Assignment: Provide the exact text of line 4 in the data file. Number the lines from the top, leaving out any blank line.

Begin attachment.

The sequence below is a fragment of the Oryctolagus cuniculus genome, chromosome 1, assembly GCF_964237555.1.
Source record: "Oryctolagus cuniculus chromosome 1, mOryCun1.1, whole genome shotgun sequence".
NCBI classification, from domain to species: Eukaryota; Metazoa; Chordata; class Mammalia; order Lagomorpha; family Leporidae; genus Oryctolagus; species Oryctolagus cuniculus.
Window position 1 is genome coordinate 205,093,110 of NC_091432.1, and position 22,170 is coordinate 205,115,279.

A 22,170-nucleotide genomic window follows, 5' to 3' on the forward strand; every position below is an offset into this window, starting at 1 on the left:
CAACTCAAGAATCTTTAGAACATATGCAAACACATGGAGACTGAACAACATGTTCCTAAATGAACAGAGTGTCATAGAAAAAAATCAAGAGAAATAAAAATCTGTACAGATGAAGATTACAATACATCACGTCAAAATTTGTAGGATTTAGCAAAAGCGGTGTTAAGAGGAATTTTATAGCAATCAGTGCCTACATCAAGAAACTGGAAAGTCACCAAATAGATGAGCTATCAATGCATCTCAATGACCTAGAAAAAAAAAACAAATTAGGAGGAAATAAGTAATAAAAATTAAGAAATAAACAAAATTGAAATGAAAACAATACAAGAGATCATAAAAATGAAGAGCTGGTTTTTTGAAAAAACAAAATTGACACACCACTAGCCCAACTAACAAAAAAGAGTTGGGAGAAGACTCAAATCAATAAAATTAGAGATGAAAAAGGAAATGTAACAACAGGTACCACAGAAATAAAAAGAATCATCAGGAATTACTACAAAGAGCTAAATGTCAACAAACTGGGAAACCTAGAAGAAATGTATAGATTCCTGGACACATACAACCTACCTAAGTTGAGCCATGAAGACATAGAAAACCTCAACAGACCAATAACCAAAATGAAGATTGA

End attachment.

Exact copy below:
Window position 1 is genome coordinate 205,093,110 of NC_091432.1, and position 22,170 is coordinate 205,115,279.